To give the ‘thing’ its correct name – it’s the leftover marks of an arteriovenous fistula created at Hammersmith Hospital in my first few days of life, in 1968. The fistula was a connection between the artery and vein in my wrist – a technique apparently developed in the Bronx only two years before – to allow for dialysis of adult renal patients. Or in my case as a premature baby, to get more oxygen into my bloodstream while my lungs were underdeveloped. Thinking of the doctors carrying out such an intricate procedure on a tiny premature baby is still mind-blowing.

The scar means that I have fun when anyone tries to find a pulse, their initial confidence inevitably giving way to a defeated shrug.

I wonder how many middle-aged men and women there are walking around with an arteriovenous fistula scar on their wrists, a reminder of a revolutionary medical procedure of its day.

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‘Don’t do it Di!’

When you’re bereaved of a close relative or friend, even 20 years on, there are moments when you think: ‘I’d have shared that with him or her’. It might be a news story, the death of a celebrity or something as simple as it’s snowing.

With Jenny, no doubt I’ve have avoided mentioning today’s Royal family related story as we’d have ended up arguing. The Queen and Prince Philip have heavy colds, so instead of going by train to Sandringham for their traditional Christmas break, they were taken by helicopter. Perfect fodder for a republican/royalist spat.

It reminds me of the last week I saw Jenny, in August 1996. Charles and Dianna’s divorce was to be announced in the afternoon of 28 August. Still blissfully unaware, Jenny triumphantly returned from a charity shop, where she’d bought an expensive Charles and Di Royal Wedding plate at a knockdown price that morning. Equally unaware, I had a go, saying no wonder the plate was so cheap, they’re an embarrassment; and, wouldn’t Jenny be better off investing in royal divorce memorabilia?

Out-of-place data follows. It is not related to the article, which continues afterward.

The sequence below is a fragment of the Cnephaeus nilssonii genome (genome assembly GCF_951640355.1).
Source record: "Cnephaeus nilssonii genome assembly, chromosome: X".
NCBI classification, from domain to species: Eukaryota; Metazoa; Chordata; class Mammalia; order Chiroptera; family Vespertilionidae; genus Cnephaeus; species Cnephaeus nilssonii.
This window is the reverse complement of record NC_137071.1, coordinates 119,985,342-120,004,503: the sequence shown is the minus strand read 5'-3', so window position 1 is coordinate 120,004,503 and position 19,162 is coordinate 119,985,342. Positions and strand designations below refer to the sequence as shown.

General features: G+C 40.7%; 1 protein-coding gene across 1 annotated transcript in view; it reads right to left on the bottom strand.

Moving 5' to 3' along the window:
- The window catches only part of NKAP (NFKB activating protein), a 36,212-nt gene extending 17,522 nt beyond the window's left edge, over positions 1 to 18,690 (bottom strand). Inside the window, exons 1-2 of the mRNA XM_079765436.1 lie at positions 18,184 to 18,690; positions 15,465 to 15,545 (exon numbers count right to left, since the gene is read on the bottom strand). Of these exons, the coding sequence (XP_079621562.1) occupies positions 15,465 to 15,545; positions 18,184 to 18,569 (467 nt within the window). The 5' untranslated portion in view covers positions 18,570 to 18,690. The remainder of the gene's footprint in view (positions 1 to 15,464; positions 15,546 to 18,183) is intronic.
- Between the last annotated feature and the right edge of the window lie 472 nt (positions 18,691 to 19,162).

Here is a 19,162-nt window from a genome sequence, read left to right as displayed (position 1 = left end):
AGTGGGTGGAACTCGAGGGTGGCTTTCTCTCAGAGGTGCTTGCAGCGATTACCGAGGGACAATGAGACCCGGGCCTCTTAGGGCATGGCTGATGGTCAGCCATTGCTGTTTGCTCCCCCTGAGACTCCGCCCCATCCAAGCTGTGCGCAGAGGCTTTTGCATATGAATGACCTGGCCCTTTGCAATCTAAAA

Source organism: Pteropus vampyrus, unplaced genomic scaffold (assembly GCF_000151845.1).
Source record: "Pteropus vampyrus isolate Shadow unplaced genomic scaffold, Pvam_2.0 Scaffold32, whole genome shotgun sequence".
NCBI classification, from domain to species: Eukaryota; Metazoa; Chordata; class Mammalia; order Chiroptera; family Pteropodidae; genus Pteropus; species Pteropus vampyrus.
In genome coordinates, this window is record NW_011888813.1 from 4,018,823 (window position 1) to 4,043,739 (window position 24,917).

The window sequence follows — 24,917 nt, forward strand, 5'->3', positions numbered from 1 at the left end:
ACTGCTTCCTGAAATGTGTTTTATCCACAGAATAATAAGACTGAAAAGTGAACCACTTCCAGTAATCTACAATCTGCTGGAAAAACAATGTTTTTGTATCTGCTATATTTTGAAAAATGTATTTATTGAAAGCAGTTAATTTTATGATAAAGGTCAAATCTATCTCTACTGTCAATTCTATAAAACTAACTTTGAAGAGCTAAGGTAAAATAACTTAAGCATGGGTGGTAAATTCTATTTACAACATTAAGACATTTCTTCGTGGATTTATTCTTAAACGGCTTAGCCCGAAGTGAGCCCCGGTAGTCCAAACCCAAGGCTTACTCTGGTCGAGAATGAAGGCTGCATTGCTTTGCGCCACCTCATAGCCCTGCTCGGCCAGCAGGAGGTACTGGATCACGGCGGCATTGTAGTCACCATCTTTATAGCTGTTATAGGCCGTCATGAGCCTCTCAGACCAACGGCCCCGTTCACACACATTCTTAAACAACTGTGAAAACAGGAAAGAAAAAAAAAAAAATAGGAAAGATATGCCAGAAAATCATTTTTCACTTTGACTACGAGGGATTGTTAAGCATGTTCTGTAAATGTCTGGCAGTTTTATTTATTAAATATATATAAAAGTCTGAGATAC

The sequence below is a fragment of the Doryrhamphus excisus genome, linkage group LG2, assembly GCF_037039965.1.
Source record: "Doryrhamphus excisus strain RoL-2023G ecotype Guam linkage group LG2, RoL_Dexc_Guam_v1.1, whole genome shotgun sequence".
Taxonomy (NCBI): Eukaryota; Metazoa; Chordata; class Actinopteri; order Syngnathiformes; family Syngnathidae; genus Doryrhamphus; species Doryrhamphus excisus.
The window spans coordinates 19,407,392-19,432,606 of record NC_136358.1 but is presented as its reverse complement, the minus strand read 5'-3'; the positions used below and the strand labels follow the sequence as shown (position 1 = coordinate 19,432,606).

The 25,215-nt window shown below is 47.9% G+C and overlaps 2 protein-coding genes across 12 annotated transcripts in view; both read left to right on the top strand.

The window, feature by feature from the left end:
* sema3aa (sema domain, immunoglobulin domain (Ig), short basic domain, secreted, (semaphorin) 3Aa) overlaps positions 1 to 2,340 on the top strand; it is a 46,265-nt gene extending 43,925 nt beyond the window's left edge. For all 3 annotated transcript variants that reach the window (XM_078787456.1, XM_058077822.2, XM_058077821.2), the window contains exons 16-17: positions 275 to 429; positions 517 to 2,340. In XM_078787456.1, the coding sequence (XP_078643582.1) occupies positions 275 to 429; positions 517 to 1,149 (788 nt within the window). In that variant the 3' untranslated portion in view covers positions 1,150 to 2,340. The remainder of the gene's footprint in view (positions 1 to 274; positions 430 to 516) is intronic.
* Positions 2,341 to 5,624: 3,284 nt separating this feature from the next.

Strange how history got the better of both of us.

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I’ll not be home for Christmas (again)

The first post I’ve ever repeated in this blog, but rather fitting.

The empty chair at the dinner table

That great pre-Christmas schlep out of London now behind us, I’m happily ensconced in the guest room overlooking the village green.

It’s become a new normal – the food, the drink, the family quibbles the making up afterwards… And that’s just why I’m writing this – to let those facing their first Christmas without a loved one know that it can and does become normal again.

There’s no getting away from it, the first Christmas after losing a loved one is horrible. It’s part of a pattern – first Christmas, first birthday, first anniversary of the death. Yet nothing brings it home quite like that sad empty chair at the family Christmas meal.

Jenny in festive mood, three years before she died.